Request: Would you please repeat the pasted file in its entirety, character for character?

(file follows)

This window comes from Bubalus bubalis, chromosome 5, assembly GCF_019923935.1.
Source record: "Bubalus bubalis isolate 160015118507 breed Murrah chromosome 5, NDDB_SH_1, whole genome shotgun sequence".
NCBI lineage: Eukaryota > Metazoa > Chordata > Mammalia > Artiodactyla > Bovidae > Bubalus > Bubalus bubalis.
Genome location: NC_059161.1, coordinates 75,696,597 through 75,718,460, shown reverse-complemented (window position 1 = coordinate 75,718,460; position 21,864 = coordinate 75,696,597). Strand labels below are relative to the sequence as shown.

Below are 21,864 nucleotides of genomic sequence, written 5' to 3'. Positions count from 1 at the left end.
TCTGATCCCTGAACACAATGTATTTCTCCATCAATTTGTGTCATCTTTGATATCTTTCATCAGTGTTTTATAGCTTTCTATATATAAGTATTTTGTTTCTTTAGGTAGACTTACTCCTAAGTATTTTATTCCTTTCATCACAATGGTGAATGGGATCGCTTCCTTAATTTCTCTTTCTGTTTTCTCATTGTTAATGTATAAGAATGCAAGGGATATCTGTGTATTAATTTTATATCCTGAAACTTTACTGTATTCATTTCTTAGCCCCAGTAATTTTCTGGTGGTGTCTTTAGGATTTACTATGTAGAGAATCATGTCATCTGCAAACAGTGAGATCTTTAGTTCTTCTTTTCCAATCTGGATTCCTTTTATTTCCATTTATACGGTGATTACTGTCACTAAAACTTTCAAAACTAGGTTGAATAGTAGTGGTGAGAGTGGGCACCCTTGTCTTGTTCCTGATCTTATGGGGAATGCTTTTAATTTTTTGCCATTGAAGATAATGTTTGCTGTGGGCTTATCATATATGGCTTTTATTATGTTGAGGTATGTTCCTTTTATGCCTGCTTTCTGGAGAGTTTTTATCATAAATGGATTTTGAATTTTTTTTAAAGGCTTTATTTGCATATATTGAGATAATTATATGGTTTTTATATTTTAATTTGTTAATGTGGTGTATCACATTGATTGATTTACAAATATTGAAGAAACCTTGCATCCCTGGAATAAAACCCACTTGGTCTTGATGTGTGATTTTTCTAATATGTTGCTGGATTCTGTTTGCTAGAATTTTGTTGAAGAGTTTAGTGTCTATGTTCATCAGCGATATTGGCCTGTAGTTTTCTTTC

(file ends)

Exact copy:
This window comes from Bubalus bubalis, chromosome 5, assembly GCF_019923935.1.
Source record: "Bubalus bubalis isolate 160015118507 breed Murrah chromosome 5, NDDB_SH_1, whole genome shotgun sequence".
NCBI lineage: Eukaryota > Metazoa > Chordata > Mammalia > Artiodactyla > Bovidae > Bubalus > Bubalus bubalis.
Genome location: NC_059161.1, coordinates 75,696,597 through 75,718,460, shown reverse-complemented (window position 1 = coordinate 75,718,460; position 21,864 = coordinate 75,696,597). Strand labels below are relative to the sequence as shown.

Below are 21,864 nucleotides of genomic sequence, written 5' to 3'. Positions count from 1 at the left end.
TCTGATCCCTGAACACAATGTATTTCTCCATCAATTTGTGTCATCTTTGATATCTTTCATCAGTGTTTTATAGCTTTCTATATATAAGTATTTTGTTTCTTTAGGTAGACTTACTCCTAAGTATTTTATTCCTTTCATCACAATGGTGAATGGGATCGCTTCCTTAATTTCTCTTTCTGTTTTCTCATTGTTAATGTATAAGAATGCAAGGGATATCTGTGTATTAATTTTATATCCTGAAACTTTACTGTATTCATTTCTTAGCCCCAGTAATTTTCTGGTGGTGTCTTTAGGATTTACTATGTAGAGAATCATGTCATCTGCAAACAGTGAGATCTTTAGTTCTTCTTTTCCAATCTGGATTCCTTTTATTTCCATTTATACGGTGATTACTGTCACTAAAACTTTCAAAACTAGGTTGAATAGTAGTGGTGAGAGTGGGCACCCTTGTCTTGTTCCTGATCTTATGGGGAATGCTTTTAATTTTTTGCCATTGAAGATAATGTTTGCTGTGGGCTTATCATATATGGCTTTTATTATGTTGAGGTATGTTCCTTTTATGCCTGCTTTCTGGAGAGTTTTTATCATAAATGGATTTTGAATTTTTTTTAAAGGCTTTATTTGCATATATTGAGATAATTATATGGTTTTTATATTTTAATTTGTTAATGTGGTGTATCACATTGATTGATTTACAAATATTGAAGAAACCTTGCATCCCTGGAATAAAACCCACTTGGTCTTGATGTGTGATTTTTCTAATATGTTGCTGGATTCTGTTTGCTAGAATTTTGTTGAAGAGTTTAGTGTCTATGTTCATCAGCGATATTGGCCTGTAGTTTTCTTTC